5 Unexpected Ways Setting (and Keeping) Boundaries Sets You Free

by Beverly Conyers
February 10, 2020

“Good fences make good neighbors,” wrote the poet Robert Frost—meaning that there’s less room for conflict when everyone knows where the boundaries are. That’s especially true for those of us who love an addict.

 

Boundaries are those physical and emotional limits we set to let other people know how to treat us. They’re lines we won’t allow others to cross, designed to protect our own well-being.

 

But boundaries go even deeper than that. They also limit the behaviors we’ll accept from ourselves. When our boundaries reflect our innermost needs, beliefs, and values, we become clear about what we will and won’t do.

 

In a very real sense, boundaries help us define and express who we really are.

 

Paradoxically, although boundaries involve setting limits, they’re one of the surest paths to personal freedom. To see why, consider these five unexpected ways that setting (and keeping) boundaries can set you free.

 

1. When you set boundaries, you’re free to live your own life. Codependence is often the result when someone you love becomes addicted. You can get so wrapped up in trying to “fix” or “rescue” your loved ones that you end up trying to live their life for them. Yet as a friend once reminded me, it’s hard enough trying to live one life without trying to live two.

 

Boundaries free us from the impossible task of trying to manage someone else’s life. They allow us to focus on the only life we can actually do something about—our own.

 

2. Boundaries free you to nurture your own well-being. Addiction makes it hard to take care of life’s basics. Things like paying bills, preparing meals, and honoring commitments tend to fall by the wayside. If your personal boundaries aren’t securely in place, you can end up picking up the slack for your addicted loved one, taking on responsibilities that aren’t yours and neglecting yourself in the process.

 

Boundaries give us the clarity to see where our responsibilities begin and end. Yes, we can offer our loved ones love and support. But we’re not obliged to solve their problems for them (nor are we able to). By drawing a line between their obligations and ours, we’re free to take care of our own physical, mental, and spiritual health.

 

3. Boundaries free you to live in harmony with your moral values. It’s easy to get drawn into the moral “squishiness” that comes with addiction. “Little” lies about why your spouse missed work can mushroom into bigger lies about why you need a prescription refill, what happened to the rent check, or who was at the wheel of a car after an accident. But the more lines we cross, the foggier we get about our own moral principles.

 

Boundaries help us hold on to our moral moorings. When we’re asked to do something that makes us uncomfortable, we can honor the limits set by our moral boundaries. We don’t have to decide what’s right or wrong for anybody else. We need only know what’s right for us.

 

4. Boundaries free you from the perpetual conflict that comes with addiction. Addicted people live in a world of extreme highs and lows, of shifting realities and moral ambiguities. Since you don’t know what to expect from one day (or moment!) to the next, opportunities for misunderstandings abound.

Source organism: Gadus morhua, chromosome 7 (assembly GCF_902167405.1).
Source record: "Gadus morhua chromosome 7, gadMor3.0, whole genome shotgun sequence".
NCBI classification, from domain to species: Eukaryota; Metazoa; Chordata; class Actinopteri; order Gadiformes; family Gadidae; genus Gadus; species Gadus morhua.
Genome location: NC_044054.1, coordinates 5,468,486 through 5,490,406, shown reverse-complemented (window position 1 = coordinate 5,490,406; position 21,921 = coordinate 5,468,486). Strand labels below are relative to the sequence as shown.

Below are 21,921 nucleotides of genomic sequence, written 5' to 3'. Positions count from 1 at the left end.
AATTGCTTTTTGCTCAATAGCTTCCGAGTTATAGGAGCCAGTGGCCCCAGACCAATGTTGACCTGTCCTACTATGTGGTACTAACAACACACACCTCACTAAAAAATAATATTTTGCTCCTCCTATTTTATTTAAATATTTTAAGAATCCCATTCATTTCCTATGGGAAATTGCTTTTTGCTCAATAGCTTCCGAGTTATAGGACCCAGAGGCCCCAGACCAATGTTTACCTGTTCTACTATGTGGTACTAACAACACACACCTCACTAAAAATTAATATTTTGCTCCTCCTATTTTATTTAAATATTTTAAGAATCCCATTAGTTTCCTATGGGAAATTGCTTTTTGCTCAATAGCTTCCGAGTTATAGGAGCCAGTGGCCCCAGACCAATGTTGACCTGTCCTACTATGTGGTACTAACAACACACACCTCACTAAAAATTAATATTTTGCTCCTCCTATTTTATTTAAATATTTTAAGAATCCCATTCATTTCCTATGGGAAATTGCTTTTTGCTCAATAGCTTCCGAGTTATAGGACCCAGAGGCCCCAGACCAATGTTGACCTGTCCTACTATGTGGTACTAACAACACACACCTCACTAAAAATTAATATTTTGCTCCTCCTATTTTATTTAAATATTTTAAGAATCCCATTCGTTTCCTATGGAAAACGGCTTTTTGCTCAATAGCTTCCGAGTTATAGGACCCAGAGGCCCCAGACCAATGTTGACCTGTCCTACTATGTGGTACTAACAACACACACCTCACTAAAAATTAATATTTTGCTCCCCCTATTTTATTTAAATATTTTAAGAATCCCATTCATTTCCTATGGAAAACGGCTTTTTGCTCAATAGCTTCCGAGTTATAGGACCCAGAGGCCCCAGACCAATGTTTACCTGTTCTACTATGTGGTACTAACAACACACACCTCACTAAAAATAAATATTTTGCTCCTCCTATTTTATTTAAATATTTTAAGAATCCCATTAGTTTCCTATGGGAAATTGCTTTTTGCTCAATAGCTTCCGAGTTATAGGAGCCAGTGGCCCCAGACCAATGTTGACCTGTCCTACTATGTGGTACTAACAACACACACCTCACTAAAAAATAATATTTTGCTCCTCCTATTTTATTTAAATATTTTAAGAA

Knowing our own boundaries can shine a light of clarity through the chaos. When we’re clear about what is and what isn’t open to negotiation, we can maintain our serenity, refuse to be drawn into conflict, and walk away from problematic situations before they escalate.

 

5. Boundaries free you to extend genuine love.

 

Loving an addict is draining. Emotional volatility, dishonesty, unreliability, self-absorbedness—all are characteristic of addiction. If our emotional boundaries aren’t clear—if we’re unable to detach or to refuse to accept abusive behavior—we can find ourselves playing the martyr and getting mired in feelings of resentment, self-pity, and anger. Protecting our own emotional well-being is the first step in healing the relationship—even if our addicted loved one is not yet ready.

 

Some may fear that setting emotional boundaries is “selfish.” In reality, taking care of ourselves is the exact opposite of selfishness. For it is only by caring for ourselves that we can extend to others the kindness, generosity, and compassion that are the foundation of genuine love. As the author Leo Buscaglia noted, “To love others, you must first love yourself.”

 

Loving an addict can present seemingly endless challenges. But as with all challenges, there are also opportunities for personal growth. When we use the challenges of addiction to clarify our boundaries, we’re free to live a wiser, happier, healthier life.

 

Books:
Addict in the Family: Stories of Loss, Hope, and Recovery (2003)

Everything Changes: Help for Families of Newly Recovering Addicts (2009)

The Recovering Heart: Emotional Sobriety for Women (2013)

Find Your Light: Practicing Mindfulness to Recover from Anything (Nov. 2019)

Sign up for our weekly MomPower newsletter!

Please share our story:

Share on facebook
Facebook
Share on twitter
Twitter
Share on linkedin
LinkedIn
Share on email
Email
Share on print
Print
Beverly Conyers

More MomPower Articles

“I’m Done”

I have heard that phrase hundreds of times from parents who are at their wits end with their addicted loved one. I know the feeling.

Read »

The Blame Game

Addiction is a wily disease, a master at ensuring its own survival. We can behave in ways that won’t help it.

Read »
 

1 Comment

  1. Hola, soy mamá de un hijo adicto en recuperación. Me gusta mucho su página, y quisiera ver si tienen libros en español.


Add a Comment

Your email address will not be published. Required fields are marked *

This site uses Akismet to reduce spam. Learn how your comment data is processed.